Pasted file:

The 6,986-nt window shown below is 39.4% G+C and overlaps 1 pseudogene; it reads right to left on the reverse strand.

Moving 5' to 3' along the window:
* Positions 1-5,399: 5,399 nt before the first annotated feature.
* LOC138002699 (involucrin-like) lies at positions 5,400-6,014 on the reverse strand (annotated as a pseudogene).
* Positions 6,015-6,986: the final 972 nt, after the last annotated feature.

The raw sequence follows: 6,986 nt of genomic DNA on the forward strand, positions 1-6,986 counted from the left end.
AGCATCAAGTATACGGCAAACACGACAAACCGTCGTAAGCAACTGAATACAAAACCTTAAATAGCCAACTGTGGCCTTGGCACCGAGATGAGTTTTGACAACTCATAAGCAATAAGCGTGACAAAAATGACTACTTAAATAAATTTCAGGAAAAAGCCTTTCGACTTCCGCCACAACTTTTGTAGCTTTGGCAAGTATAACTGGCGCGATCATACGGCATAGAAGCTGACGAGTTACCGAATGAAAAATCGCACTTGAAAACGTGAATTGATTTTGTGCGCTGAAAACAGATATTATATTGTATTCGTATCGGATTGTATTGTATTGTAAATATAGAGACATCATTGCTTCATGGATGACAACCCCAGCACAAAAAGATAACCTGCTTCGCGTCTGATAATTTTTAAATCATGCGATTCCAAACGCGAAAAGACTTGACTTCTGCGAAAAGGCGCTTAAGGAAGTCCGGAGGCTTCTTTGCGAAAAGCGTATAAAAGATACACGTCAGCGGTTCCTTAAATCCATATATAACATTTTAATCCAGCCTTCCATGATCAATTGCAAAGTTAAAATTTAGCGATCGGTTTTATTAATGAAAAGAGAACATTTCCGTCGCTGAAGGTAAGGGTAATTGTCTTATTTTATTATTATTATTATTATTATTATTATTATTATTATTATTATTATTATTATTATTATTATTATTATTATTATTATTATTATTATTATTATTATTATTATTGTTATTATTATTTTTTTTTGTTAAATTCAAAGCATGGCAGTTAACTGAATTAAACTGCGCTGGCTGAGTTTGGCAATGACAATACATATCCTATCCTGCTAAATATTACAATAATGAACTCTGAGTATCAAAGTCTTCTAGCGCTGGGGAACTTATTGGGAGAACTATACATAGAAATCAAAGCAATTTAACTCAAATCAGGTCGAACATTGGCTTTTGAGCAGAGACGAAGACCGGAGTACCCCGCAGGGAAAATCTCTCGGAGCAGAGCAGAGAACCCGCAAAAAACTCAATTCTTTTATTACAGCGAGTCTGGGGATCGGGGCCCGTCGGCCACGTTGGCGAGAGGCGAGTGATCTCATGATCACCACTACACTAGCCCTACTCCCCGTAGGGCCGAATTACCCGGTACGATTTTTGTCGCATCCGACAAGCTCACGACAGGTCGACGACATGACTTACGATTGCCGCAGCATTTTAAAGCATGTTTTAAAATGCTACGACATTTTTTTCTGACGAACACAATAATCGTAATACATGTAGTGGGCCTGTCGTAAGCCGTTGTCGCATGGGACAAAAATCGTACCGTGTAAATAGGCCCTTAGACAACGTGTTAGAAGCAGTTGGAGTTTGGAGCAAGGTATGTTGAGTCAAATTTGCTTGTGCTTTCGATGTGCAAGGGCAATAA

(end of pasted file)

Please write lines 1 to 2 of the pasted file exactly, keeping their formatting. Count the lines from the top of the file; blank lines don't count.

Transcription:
The 6,986-nt window shown below is 39.4% G+C and overlaps 1 pseudogene; it reads right to left on the reverse strand.

Moving 5' to 3' along the window: